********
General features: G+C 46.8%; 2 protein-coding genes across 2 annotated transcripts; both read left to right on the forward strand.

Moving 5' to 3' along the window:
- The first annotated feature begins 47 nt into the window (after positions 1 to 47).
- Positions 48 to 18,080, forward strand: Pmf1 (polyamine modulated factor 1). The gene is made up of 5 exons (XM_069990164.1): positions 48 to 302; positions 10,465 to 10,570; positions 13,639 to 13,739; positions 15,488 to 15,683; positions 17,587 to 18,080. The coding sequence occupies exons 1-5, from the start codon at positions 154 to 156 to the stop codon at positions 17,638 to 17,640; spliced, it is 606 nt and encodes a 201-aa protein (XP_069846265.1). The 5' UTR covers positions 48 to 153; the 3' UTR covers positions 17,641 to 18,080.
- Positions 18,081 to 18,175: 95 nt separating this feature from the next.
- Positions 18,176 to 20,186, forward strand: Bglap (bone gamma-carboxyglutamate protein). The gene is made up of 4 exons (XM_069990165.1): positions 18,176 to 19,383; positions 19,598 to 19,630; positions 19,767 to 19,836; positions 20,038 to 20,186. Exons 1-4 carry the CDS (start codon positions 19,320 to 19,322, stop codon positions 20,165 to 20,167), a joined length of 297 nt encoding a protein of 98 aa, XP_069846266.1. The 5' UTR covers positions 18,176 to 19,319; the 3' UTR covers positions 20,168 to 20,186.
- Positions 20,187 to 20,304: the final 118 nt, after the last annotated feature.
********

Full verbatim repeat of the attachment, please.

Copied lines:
General features: G+C 46.8%; 2 protein-coding genes across 2 annotated transcripts; both read left to right on the forward strand.

Moving 5' to 3' along the window:
- The first annotated feature begins 47 nt into the window (after positions 1 to 47).
- Positions 48 to 18,080, forward strand: Pmf1 (polyamine modulated factor 1). The gene is made up of 5 exons (XM_069990164.1): positions 48 to 302; positions 10,465 to 10,570; positions 13,639 to 13,739; positions 15,488 to 15,683; positions 17,587 to 18,080. The coding sequence occupies exons 1-5, from the start codon at positions 154 to 156 to the stop codon at positions 17,638 to 17,640; spliced, it is 606 nt and encodes a 201-aa protein (XP_069846265.1). The 5' UTR covers positions 48 to 153; the 3' UTR covers positions 17,641 to 18,080.
- Positions 18,081 to 18,175: 95 nt separating this feature from the next.
- Positions 18,176 to 20,186, forward strand: Bglap (bone gamma-carboxyglutamate protein). The gene is made up of 4 exons (XM_069990165.1): positions 18,176 to 19,383; positions 19,598 to 19,630; positions 19,767 to 19,836; positions 20,038 to 20,186. Exons 1-4 carry the CDS (start codon positions 19,320 to 19,322, stop codon positions 20,165 to 20,167), a joined length of 297 nt encoding a protein of 98 aa, XP_069846266.1. The 5' UTR covers positions 18,176 to 19,319; the 3' UTR covers positions 20,168 to 20,186.
- Positions 20,187 to 20,304: the final 118 nt, after the last annotated feature.